It's pretty easy to confirm in experiments using a stopwatch that given all other conditions are the same, watching the pot or not watching the pot makes no difference in how long it takes to boil according to the stopwatch, even if humans come up with a different answer. Scientists of course assume the stopwatch is reliable, and the human unreliable.



posted on Jan, 8 2020 @ 07:25 AM
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a reply to: Arbitrageur




People seemed a little surprised when sugar pills seemed to make people feel better than the control group in placebo experiments


Did you try it though. It's subtle but surprising. Completely explainable(obviously) and non mysterious. But just something that occurred to me that I should try when I was considering our current velocity.

The universe is motion. A truly resting mass on earth or in the universe has not yet been discovered. On earth a table may appear to be resting but it's not. I'm sure you understand that. We are traveling at constant velocity that is balanced in terms of a parrelel and thus don't feel the velocity. We observe and can calculate but feel stationary.

I know this is nothing new and quite basic but what occurred to me is that many people don't even conceptualise it or some that even aren't aware. So to say one is resting and not in motion is always false.


For me to say change C to zero was incorrect. I understand now, thank you for correcting me. The zero concept only relates to the time component, time stops and perhaps even distance does no longer become a factor from that frame.

I wonder if the concept of velocity even exists from the lights frame. May never know here for sure.
edit on 8/1/20 by Havick007 because: (no reason given)



posted on Jan, 8 2020 @ 07:36 AM
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a reply to: Arbitrageur

I have some thought provoking questions. I'm not taking the lazy route. I'm curious as to your opinion.




Wormholes have huge theoretical problems so there may not be any such thing as a stable wormhole that can be traveled through, though people are always working on the theory, but for now, wormhole travel is considered a fringe concept.



If one were in proximity to a wormhole. Perpendicular to it along the curve of spacetime. Stars from the linear y plane would appear superimposed on the X. If that makes sense, looking at the wormhole image you uploaded. I've seen similar before. Say you on the left of the wormhole. It's not visible from that perspective but the lensing effects would create distortion and stars would appear to be one one place but actually no where near where they are visible.

Something else that occured, what if the same point of origin for a source of light be visible from here in 2 two or more places simultaneously. Due to lensing, wave curvature etc.



posted on Jan, 8 2020 @ 01:13 PM
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originally posted by: Havick007
Did you try it though. It's subtle but surprising. Completely explainable(obviously) and non mysterious.
What do you think happens and how do you think it can be explained? Have you found any scientific verification of the explanation or is it another placebo type thing where you only feel something different because that's what you expect? If the latter, it's more of an issue of brain function and biology/psychology than having anything to do with the laws of motion. If the former, please post a link to the scientific research you think explains it.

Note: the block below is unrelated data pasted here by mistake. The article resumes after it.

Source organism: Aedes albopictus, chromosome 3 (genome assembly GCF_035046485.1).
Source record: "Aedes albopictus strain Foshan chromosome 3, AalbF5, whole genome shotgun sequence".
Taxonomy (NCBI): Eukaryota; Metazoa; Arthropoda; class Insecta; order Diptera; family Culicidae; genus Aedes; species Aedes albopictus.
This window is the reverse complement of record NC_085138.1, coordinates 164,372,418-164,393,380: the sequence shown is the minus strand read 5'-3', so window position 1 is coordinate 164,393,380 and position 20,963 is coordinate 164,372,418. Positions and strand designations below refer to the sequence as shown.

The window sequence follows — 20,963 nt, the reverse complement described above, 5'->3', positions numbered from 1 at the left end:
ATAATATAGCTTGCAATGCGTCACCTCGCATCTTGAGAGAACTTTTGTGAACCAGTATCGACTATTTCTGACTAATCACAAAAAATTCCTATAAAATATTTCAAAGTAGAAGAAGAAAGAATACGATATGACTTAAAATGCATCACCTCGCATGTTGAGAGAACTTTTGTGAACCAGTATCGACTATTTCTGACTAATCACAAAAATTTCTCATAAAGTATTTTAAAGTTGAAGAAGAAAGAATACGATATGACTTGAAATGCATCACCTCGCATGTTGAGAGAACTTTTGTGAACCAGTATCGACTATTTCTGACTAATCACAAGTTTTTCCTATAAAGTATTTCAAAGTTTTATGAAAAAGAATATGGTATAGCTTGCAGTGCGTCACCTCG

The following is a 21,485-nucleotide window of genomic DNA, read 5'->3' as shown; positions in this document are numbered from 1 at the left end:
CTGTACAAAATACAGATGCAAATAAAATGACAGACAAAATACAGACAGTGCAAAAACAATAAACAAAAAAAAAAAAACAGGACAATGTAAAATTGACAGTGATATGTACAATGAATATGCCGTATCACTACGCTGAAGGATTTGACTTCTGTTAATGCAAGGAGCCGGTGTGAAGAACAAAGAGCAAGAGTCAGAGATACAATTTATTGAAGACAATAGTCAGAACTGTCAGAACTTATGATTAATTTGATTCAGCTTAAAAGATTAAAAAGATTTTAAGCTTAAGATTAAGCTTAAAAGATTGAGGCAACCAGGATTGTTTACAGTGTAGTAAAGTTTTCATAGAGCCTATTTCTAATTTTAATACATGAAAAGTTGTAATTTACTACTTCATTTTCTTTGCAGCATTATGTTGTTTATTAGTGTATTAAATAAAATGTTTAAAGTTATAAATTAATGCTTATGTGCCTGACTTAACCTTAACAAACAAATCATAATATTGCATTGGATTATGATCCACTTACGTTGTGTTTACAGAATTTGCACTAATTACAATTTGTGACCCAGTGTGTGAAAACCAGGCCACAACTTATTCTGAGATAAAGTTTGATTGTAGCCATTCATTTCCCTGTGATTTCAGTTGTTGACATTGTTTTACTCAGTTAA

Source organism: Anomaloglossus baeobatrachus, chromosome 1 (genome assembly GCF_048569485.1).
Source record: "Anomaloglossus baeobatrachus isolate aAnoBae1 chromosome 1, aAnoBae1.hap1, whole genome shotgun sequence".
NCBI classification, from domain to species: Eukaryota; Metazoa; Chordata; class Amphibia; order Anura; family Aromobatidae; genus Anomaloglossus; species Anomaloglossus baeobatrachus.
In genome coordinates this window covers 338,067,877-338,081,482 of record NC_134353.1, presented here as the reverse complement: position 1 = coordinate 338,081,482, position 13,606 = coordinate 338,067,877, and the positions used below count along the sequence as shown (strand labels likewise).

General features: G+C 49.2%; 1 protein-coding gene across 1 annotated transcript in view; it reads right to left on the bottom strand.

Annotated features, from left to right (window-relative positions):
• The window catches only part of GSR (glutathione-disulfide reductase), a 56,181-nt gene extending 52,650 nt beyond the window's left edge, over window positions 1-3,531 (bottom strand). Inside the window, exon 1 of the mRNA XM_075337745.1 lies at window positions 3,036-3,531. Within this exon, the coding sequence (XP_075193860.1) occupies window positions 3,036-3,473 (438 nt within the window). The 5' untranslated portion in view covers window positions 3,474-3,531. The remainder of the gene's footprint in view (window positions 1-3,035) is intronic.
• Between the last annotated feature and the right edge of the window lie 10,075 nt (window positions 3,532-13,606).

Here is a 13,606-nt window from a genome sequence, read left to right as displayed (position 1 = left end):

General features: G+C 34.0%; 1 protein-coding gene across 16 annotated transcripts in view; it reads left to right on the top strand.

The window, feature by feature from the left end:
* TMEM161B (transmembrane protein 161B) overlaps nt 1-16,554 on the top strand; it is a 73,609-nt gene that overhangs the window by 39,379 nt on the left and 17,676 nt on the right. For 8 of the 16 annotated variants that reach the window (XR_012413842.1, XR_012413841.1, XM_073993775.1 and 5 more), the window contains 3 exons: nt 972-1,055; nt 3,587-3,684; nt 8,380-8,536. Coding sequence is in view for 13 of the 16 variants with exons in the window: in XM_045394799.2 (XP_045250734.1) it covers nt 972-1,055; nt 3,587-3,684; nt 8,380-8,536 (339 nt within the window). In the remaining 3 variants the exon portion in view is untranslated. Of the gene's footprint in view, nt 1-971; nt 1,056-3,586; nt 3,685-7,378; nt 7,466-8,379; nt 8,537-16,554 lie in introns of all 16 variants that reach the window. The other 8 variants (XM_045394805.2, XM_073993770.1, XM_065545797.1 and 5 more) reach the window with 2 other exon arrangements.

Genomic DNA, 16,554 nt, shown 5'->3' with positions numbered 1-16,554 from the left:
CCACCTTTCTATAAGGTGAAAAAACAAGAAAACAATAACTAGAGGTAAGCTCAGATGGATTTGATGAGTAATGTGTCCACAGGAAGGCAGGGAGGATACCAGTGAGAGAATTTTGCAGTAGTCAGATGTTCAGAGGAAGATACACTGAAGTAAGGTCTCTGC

As for trying it, I have tried things like the "watched pot never boils" experiment, and of course "never" is an exaggeration but it does seem to take longer to boil when watching the pot, if I don't use any clock or stopwatch. But if I use a clock or stopwatch, whether I watch it or not makes no difference, so I've learned from that and other experiments to trust calibrated instruments more than my own flawed perceptions. So even if I did try it, I wouldn't necessarily have any more confidence in my own perceptions of that than in the watching the boiling pot experiment.


The universe is motion. A truly resting mass on earth or in the universe has not yet been discovered. On earth a table may appear to be resting but it's not. I'm sure you understand that. We are traveling at constant velocity that is balanced in terms of a parrelel and thus don't feel the velocity. We observe and can calculate but feel stationary.

I know this is nothing new and quite basic but what occurred to me is that many people don't even conceptualise it or some that even aren't aware. So to say one is resting and not in motion is always false.
The theory of relativity is constantly being tested and re-tested, but it has passed every test so far, and it says something else. It says person A and person B can be in motion with respect to each other, and each can think they are the ones at rest and that the other is the one in motion, and the reason both can be correct is because the same 4 dimensional mathematics in general relativity can describe the overall situation and Lorentz transformations allow us to change from one perspective to the other.


originally posted by: Havick007
If one were in proximity to a wormhole. Perpendicular to it along the curve of spacetime. Stars from the linear y plane would appear superimposed on the X. If that makes sense, looking at the wormhole image you uploaded. I've seen similar before. Say you on the left of the wormhole. It's not visible from that perspective but the lensing effects would create distortion and stars would appear to be one one place but actually no where near where they are visible.
So you want me to elaborate on the theoretical problems with wormholes? It's because of those that even speculating on wormholes is difficult when "there are very strong indications that wormholes that a human could travel through are forbidden by the laws of physics" as explained here by a wormhole expert, Kip Thorne.

What Is Wormhole Theory?

The first problem is size. Primordial wormholes are predicted to exist on microscopic levels, about 10–33 centimeters. However, as the universe expands, it is possible that some may have been stretched to larger sizes.

Another problem comes from stability. The predicted Einstein-Rosen wormholes would be useless for travel because they collapse quickly.